A Petersburg-based whale watching and charter company has documented a rare white orca swimming the waters of the Inside Passage of Southeast Alaska this summer. The young killer whale has been sighted frequently in British Columbia and Washington state as well.
Dennis Rogers is owner of Alaska Sea Adventures, which offers trips on the vessel Northern Song for overnight whale watching and nature tours throughout Southeast.
He was on a charter trip with eight guests cruising along the shoreline of Kuiu and Kupreanof islands west of Petersburg. He said they spotted three orcas, including a white one, along the Kupreanof Island shoreline on August 7th.
“It sure made spotting him easy. When they went down under water, usually they disappear and typically very hard to follow. But having a white one under the water you could see him an easy ten feet below the surface, this big white shape moving along there.”
The boat was able to stay with the whales. Stephanie Hayes is first mate on the Northern Song and a doctoral candidate at the University of Alaska Fairbanks. She was able to get some good photographs for identification.
“When the other killer whales of the pod first popped out of the water, it’s exciting of course because orcas are wonderful to see but then I saw kind of a glow under the water and I’m thinking, wow that’s an awfully white killer whale, that’s doing something funny,” Hayes said. “And no it was just genuinely the white killer whale and it popped up and you could hear an audible gasp from everybody on the bow, going oh my gosh what are we seeing here. It was really incredible.”
This orca was born in 2018. Researchers have assigned it a catalogue number 46B1B based on its lineage. But it’s nickname is more poetic. It’s called Tl’uk, a Coast Salish word for “moon.” It’s a greyish moon color, without the typical black and white pattern. It does have intricate markings very visible near its dorsal fin, which also help with an ID.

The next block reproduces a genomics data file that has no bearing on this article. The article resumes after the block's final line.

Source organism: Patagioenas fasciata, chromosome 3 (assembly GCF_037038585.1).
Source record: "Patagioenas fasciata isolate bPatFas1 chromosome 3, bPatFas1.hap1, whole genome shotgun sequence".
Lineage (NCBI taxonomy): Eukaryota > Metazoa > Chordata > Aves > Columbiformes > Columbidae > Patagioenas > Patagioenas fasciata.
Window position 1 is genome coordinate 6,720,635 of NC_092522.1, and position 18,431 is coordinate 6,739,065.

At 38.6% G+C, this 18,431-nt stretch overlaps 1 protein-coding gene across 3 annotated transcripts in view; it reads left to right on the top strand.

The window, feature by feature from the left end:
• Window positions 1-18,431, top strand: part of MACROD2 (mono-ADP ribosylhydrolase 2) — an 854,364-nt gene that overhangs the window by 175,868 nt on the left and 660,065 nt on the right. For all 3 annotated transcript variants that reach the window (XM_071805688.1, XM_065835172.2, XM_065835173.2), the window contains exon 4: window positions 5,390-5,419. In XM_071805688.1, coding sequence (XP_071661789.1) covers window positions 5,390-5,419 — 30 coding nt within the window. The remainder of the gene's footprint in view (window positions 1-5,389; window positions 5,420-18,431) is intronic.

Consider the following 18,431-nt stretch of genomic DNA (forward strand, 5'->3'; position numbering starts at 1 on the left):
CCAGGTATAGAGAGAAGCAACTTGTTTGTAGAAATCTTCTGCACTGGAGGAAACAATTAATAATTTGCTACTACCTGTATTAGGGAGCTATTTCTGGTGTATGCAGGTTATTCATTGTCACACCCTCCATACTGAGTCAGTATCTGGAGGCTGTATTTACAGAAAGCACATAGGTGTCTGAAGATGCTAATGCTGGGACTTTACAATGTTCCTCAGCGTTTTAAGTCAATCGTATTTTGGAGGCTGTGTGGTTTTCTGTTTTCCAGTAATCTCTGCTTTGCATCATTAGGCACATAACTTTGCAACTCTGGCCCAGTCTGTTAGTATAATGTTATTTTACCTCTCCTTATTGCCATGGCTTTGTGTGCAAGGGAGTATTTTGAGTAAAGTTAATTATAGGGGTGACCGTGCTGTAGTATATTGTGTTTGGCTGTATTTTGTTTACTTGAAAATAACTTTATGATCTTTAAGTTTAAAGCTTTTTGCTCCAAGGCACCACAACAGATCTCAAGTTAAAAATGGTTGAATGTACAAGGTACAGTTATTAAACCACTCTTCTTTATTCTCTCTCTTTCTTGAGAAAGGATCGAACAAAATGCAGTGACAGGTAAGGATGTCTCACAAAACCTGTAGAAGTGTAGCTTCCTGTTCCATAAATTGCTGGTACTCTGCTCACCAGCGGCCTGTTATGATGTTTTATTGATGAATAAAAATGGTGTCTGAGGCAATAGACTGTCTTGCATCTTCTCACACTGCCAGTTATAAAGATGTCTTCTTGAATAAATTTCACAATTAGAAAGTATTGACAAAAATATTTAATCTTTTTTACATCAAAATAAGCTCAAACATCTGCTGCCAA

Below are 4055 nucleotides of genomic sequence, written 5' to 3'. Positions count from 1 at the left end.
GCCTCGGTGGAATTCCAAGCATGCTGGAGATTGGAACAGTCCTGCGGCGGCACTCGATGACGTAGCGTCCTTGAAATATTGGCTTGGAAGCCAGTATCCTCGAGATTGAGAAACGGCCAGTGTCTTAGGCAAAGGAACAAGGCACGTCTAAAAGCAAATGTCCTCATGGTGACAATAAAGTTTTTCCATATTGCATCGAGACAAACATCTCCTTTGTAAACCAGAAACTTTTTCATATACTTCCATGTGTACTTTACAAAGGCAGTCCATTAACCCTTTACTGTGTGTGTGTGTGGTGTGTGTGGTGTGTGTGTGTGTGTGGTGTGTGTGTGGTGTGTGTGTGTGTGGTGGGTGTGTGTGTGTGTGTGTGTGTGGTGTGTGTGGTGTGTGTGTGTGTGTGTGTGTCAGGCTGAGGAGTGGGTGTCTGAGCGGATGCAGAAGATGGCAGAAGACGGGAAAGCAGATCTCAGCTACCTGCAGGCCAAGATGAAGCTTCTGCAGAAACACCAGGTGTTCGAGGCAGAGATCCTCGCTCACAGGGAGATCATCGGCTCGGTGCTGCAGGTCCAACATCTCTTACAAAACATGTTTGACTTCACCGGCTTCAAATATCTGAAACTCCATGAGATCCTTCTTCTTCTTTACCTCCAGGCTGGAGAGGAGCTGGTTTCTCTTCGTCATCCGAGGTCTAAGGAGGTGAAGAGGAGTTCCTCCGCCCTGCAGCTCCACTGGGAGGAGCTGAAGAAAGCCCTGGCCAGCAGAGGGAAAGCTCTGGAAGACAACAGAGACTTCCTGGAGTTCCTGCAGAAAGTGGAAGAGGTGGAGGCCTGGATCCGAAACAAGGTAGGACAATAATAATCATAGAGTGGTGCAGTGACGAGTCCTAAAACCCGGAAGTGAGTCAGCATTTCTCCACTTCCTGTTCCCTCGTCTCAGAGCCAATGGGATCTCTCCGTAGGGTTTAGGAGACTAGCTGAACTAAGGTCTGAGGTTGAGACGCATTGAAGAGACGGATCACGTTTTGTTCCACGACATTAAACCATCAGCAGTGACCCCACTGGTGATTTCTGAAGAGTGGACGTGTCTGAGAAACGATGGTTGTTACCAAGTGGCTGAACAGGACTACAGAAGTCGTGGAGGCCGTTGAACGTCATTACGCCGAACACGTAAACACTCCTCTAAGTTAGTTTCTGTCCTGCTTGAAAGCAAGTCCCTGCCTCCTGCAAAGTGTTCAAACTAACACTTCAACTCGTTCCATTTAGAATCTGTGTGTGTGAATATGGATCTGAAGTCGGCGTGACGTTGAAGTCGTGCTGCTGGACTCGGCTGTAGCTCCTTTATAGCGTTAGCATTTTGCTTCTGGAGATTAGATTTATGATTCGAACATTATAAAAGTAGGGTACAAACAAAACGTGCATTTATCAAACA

Scientists call animals like this leucistic which is a different inherited condition than albinism.
“I don’t believe it’s an albino whale,” said Jared Towers, a killer whale researcher with Fisheries and Oceans Canada. “It’s not quite pure white and it doesn’t have the pink eyes that would indicate albinism. There’s a possibility that it has some kind of rare condition which includes partial albinism but I think it’s probably more so a lack of pigment which is much more common.”
Still Towers calls this animal quite rare, with just two currently alive and just five or six documented in this whale population in the last 80 years or so. Others have been documented closer to Russia.
This whale’s mother and grandmother have ranged up and down the Pacific coast. The family is more commonly seen around Vancouver Island. Towers believes it’s the first trip for this two-year-old into Alaskan waters.
“I think it’s great that the little guy has been seen up there,” Towers said. “He seems to be healthy every time I’ve seen him, he’s looking pretty good and again, not surprising that he has shown up. The family has a long sightings history in that area as well as BC and Puget Sound, Washington and even as far south as Oregon.”
He notes killer whales travel quickly and it’s likely this group could be seen back near Vancouver Island in just a couple weeks.
There are multiple distinct types of orcas, which eat different food. Resident whales focus on fish. Other rare offshore orcas are shark eaters. But this animal belongs to the meat eaters, or Bigg’s killer whales, also called transients. They feast on porpoises, dolphins, sea lions and seals.
This pod was also observed swimming the shoreline of Mitkof Island near Petersburg. The Northern Song’s Hayes was able to get more photographs closer to Petersburg and observed some feeding.
“So right outside Sandy Beach the pod was making a kill, presumably on seals,” Hayes said. “And then right off of City Creek, we were able to watch the pod make what looked like another kill, another hunt in that area also.”
Sightings continued near Petersburg drawing photographers and whale enthusiasts to the Frederick Sound shoreline.